Imagine being pregnant, without a car and more than six miles away from the nearest hospital. This is the reality for many women living in rural north-central Tanzania. As a result, giving birth can be dangerous and even fatal. But, global public health agendas, like the Safe Motherhood Initiative and 2015 Millennium Development Goals, have been inspiring change.
In 2008, the Haydom Lutheran Hospital, in the Mbulu district of the Manyara region of Tanzania, began offering free ambulance and maternity services in an effort to reduce maternal mortality rates.
Biocultural anthropologist Dr. Crystal Patil, who is an assistant professor of Anthropology and African American Studies at UIC, has been studying the effects of the policy changes at the Haydom hospital. She presented her research to students in Northwestern University’s Program of African Studies, as part of the program’s “Public Health in Africa Series.”
“Some social and economic barriers were removed by this policy,” Patil said. “But, the changes in the policy may have had an impact on the quality of care.”
The Haydom policy change has been effective with 4,558 hospital births reported in 2008, up from 3,343 the previous year. In addition, 94 percent of those who live less than two kilometers from Haydom gave birth in the hospital.
However, there are many factors still keeping women at home when they give birth, and several challenges preventing the new system from
Patil and her team conducted interviews and surveys, and held village meetings. They spoke with mothers, hospital workers and traditional birth attendants.
Women said gossip, perceived discrimination, social support, transportation and sudden labor are some of the many factors that influence where they choose to give birth. Often the reason was simply, “Huwezi kupanga,” which means, “You just can’t plan.”
But, even if planning is possible, once a woman reaches the hospital, she may not receive a nurse’s care because Haydom is severely understaffed.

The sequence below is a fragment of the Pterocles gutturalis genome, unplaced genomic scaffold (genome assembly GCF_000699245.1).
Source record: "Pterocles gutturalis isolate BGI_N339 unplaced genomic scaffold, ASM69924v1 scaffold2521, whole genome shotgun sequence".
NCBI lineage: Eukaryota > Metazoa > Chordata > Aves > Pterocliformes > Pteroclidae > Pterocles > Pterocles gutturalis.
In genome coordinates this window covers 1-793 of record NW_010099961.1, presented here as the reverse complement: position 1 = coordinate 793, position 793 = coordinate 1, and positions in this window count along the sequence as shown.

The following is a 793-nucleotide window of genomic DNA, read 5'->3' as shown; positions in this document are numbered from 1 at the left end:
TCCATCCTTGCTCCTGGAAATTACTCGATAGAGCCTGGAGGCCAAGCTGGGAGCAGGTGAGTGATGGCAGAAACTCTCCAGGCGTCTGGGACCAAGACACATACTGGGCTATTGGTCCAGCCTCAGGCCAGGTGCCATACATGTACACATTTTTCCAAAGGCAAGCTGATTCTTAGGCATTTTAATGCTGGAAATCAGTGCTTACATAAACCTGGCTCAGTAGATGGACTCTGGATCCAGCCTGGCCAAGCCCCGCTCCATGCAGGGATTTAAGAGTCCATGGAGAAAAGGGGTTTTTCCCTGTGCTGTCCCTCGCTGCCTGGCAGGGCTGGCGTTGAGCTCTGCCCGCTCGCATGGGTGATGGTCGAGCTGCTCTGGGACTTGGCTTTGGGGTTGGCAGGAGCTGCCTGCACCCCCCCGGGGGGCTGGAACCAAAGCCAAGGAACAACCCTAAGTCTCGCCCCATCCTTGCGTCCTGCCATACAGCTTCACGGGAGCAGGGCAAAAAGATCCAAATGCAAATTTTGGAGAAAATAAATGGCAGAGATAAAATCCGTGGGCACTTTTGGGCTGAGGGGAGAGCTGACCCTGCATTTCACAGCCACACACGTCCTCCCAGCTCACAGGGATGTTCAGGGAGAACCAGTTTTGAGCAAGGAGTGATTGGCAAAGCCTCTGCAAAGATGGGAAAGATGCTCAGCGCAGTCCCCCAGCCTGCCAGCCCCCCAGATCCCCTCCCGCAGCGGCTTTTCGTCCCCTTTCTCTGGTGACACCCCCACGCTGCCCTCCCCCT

“So if the woman comes in and she looks OK, they have her labor by herself and deliver by herself,” Patil said. The nurses feel they can’t perform their jobs properly because it’s physically impossible.
Because of this, nurses can’t accompany ambulance drivers, who already face poor road conditions and difficulty locating homes.
“The ambulance drivers aren’t trained to provide healthcare services,” Patil said. “They’re mechanics, so they’re not comfortable going to pick up a laboring woman.”
Though the policy changes have given women more support, there is still a long way to go. Patil said women want to be treated well even if the care they are receiving is free. But, with so few options, it is hard to make a case.
“People don’t have choices,” Patil said. “You have to go to the closest one, so choosing a hospital based on quality of care is impossible.”
Jessica Pouchet, a first-year graduate student in anthropology, came to Patil’s talk because she will be doing her fieldwork in Tanzania, studying the connections between language and environment.
“One element that resonated with me was how the distance from the hospital affects women’s decisions on where to give birth,” she said.
Even as distance becomes less of an issue, such policy changes need to be matched with changes in staffing, said Patil, who heads to Malawi on Friday to work on a group antenatal care project. Until then, women’s hospital birth experiences may be compromised if such quality of care issues are not addressed.